American Farm Bureau Federation President Bob Stallman said renewable fuels are a “tremendous success story” in rural America, and EPA’s action is hindering that success.

“(AFBF) is disappointed in (EPA’s) notice of delay in issuing 2014 standards for the (RFS),” Stallman said in a release. “This significant delay and inability of the EPA to set standards for the Renewable Fuel Standard Program creates unneeded uncertainty in the marketplace.

Livestock groups have long been opposed to the RFS, saying it inflates corn demand and makes feeding their animals more expensive. Mike Brown, president of the National Chicken Council, said EPA should make a decision soon to provide certainty in the marketplace, adding that waiting to set 2014 standards “is irresponsible and discriminatory, but unfortunately, the standard practice."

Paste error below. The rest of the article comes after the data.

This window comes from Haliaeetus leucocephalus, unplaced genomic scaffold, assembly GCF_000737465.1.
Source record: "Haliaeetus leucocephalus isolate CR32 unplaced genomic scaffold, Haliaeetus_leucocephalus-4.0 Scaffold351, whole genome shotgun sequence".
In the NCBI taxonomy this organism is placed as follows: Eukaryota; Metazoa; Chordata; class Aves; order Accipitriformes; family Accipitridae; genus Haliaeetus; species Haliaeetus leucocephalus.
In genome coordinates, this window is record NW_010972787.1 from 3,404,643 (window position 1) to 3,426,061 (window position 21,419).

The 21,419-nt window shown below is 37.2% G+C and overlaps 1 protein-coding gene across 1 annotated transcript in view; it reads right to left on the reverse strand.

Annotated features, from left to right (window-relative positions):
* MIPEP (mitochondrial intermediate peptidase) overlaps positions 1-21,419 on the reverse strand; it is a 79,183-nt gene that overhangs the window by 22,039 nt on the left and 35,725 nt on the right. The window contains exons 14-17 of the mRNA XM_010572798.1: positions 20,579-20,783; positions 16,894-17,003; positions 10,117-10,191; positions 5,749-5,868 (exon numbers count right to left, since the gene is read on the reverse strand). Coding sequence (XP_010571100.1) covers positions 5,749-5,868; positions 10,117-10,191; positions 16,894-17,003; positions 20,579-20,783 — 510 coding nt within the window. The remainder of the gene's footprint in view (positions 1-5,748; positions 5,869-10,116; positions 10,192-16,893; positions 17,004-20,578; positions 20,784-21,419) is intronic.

"Instead of providing the market some clarity by adhering to the statutory deadlines, EPA waited to see if the consumption of gasoline would go up this year as a tactic to inflate ethanol production," said NCC President Mike Brown. “EPA Administrator Gina McCarthy said EPA would use the 'most up to date' numbers to set the 2014 standards – that was in April, nearly five months into the compliance year, and more than six months ago.”

EPA said it will allow for trading and retiring of 2012 vintage Renewable Identification Numbers (RINs) beyond the end of 2014.